November 2019

IN THE PRACTICE

YES Connect
Six helpful apps for your clinical practice


by Vanessa Caceres EyeWorld Contributing Writer

With ever-present smartphones and electronic tablets, many ophthalmologists are tapping into the power of apps geared toward the medical field to help them operate more efficiently.
EyeWorld asked a few ophthalmologists to share which apps help them out in their clinic the most. Here’s what they shared.

Epocrates

Epocrates (athenahealth) is geared toward medical professionals and, per its description online, focuses on drugs, diagnostics, diseases, and patient management. “I use Epocrates on a daily basis to look up patient medications, indications, contraindications, and side effects,” said David Aizuss, MD. “I find it invaluable for reviewing medications with patients and answering their questions about both systemic and ocular side effects of anything they may be taking.”
Trent Richards, MD, uses Epocrates as a resource for prescription dosage questions.
Epocrates is available on the Apple App Store and Google Play. The app is free, but its Epocrates Plus version requires a paid subscription.

Eye Handbook

Eye Handbook (Cloud Nine Development) is specifically for eyecare professionals. In addition to serving as a diagnostic and treatment reference, the app has chat forums where eyecare professionals can post pictures and ask questions, according to the app’s online description.
Eye Handbook can help ophthalmologists with vertex conversion and with providing patient education material, Dr. Richards said.
Additionally, Ming Wang, MD, PhD, has found some other uses. “You can easily pull up tests for screening, which can be particularly helpful on the go. Basic color vision and contrast sensitivity tests are available, and a comprehensive coding list is available and can be searched. You can even pull up photos that can be used for patient education,” Dr. Wang said.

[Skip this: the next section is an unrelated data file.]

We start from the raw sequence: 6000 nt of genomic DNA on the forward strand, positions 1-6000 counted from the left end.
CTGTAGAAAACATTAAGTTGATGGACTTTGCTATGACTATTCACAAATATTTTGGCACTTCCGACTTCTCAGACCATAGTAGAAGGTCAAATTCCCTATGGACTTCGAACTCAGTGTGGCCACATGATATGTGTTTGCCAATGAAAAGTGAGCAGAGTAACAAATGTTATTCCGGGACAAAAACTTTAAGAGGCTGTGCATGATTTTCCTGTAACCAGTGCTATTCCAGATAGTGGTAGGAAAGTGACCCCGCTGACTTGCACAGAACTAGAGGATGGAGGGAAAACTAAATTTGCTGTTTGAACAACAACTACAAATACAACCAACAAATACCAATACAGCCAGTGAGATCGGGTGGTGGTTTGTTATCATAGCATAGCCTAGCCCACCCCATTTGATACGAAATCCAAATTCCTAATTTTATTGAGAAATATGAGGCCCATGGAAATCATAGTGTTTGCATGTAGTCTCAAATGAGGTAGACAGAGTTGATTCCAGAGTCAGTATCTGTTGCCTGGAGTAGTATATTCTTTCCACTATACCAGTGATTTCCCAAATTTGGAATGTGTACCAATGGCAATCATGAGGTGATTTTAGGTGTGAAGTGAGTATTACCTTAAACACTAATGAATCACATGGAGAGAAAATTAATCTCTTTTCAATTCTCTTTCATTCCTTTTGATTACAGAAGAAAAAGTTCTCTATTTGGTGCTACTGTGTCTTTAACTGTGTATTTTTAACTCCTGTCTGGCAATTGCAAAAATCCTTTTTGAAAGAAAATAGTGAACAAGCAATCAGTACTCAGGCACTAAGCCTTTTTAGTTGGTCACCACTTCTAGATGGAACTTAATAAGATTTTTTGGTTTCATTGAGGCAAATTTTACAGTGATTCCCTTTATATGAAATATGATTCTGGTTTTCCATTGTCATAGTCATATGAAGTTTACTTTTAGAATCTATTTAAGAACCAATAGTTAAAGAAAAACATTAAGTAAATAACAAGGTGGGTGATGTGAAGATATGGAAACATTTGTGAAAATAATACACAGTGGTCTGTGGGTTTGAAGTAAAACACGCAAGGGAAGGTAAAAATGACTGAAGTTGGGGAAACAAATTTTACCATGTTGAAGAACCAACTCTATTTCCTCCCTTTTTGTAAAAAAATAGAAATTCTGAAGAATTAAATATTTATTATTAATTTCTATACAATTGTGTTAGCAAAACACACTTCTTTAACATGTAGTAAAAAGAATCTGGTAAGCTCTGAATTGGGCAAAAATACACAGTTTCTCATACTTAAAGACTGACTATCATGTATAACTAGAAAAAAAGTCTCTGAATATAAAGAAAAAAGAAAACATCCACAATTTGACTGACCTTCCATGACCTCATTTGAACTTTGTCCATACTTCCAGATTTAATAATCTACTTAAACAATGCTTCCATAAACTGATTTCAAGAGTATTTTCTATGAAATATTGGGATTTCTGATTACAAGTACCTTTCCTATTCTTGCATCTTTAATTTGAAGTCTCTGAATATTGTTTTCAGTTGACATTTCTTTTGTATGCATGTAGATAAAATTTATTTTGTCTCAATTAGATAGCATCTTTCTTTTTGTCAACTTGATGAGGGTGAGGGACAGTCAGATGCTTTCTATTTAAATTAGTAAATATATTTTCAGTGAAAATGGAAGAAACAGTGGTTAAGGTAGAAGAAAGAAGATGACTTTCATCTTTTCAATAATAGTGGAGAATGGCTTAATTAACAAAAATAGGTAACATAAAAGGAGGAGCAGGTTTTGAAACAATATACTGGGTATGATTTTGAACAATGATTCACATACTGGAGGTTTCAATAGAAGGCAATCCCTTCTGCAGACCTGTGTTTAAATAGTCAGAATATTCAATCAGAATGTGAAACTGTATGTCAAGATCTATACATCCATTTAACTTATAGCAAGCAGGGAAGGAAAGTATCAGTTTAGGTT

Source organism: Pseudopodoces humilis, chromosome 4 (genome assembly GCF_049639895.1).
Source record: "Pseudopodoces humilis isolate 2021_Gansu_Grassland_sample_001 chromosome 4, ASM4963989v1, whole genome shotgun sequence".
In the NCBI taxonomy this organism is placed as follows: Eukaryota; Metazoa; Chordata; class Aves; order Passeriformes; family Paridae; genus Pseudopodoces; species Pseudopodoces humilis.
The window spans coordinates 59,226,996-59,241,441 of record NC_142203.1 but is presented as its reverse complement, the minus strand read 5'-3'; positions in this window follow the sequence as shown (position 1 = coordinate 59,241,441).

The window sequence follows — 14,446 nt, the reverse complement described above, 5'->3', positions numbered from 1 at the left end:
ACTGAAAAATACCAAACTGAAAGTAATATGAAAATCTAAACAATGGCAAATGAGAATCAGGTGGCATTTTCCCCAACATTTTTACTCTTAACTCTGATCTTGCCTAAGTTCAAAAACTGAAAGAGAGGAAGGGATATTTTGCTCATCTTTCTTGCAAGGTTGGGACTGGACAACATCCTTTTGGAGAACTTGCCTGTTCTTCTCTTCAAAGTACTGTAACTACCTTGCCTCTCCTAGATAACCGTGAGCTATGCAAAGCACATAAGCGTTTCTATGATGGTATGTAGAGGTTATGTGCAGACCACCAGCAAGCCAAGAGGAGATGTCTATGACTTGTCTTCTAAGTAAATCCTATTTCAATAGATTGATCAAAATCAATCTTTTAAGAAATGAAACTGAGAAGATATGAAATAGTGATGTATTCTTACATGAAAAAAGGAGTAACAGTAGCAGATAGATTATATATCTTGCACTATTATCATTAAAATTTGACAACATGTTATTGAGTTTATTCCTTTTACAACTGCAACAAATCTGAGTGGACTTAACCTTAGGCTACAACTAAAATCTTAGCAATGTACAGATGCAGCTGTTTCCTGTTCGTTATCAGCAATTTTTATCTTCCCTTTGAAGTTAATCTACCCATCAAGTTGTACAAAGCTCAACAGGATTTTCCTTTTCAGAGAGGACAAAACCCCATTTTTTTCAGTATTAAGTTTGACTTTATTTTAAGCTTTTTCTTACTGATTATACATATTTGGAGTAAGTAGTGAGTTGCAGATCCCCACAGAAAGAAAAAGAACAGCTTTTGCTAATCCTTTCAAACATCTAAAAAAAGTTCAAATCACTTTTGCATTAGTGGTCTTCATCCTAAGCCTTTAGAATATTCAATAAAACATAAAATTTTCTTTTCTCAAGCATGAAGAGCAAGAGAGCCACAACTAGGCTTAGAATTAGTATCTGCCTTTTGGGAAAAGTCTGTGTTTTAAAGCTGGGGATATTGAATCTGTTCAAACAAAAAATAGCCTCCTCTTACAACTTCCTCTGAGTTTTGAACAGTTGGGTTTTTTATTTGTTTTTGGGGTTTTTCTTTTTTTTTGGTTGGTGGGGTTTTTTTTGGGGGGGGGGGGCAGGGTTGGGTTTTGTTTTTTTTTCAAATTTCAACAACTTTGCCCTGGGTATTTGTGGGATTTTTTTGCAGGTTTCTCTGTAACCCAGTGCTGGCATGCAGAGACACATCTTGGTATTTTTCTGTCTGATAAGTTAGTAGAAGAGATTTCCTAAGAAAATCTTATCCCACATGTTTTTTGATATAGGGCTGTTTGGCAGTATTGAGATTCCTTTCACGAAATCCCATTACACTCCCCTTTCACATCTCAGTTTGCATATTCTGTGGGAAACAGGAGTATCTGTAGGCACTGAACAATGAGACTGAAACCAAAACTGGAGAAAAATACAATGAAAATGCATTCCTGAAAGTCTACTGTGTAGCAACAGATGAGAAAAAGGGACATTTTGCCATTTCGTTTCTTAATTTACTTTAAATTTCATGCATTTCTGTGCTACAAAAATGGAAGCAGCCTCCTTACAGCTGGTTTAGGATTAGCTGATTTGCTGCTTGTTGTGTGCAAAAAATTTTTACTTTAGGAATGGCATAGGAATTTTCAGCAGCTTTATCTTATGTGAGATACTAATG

Eye Handbook is available on the Apple App Store and Google Play and is free.

GoodRx

Much like its well-known website counterpart, GoodRx (GoodRx) is a resource for medical professionals and patients to help patients find out the price of prescription medications in their area. “My staff will use this to help patients find a good price on medications,” Dr. Wang said. The app also will generate a savings coupon that they can use at their local pharmacies.
The GoodRx app is available for both Apple and Google Play technology and is free.

Dry Eye OSDI Questionnaire

With a growing number of dry eye patients visiting eye practices, the Dry Eye OSDI Questionnaire app (Allergan) can be one way to help assess dry eye severity. Eye doctors can use the app to give the 12-item Ocular Surface Disease Index (OSDI) questionnaire while patients are at the practice. Although Dr. Wang does not use the app right now, he said that practice staff could potentially give patients an electronic tablet and have them complete the OSDI questionnaire via the app while waiting to see their doctor.
Or if patients have the app, they can share the results with their eye doctor and use the app to regularly measure their symptoms.
It is available for both Apple and Google Play technology and is free.

The Mass. Eye Ear Infirmary Manual and The Wills Eye Manual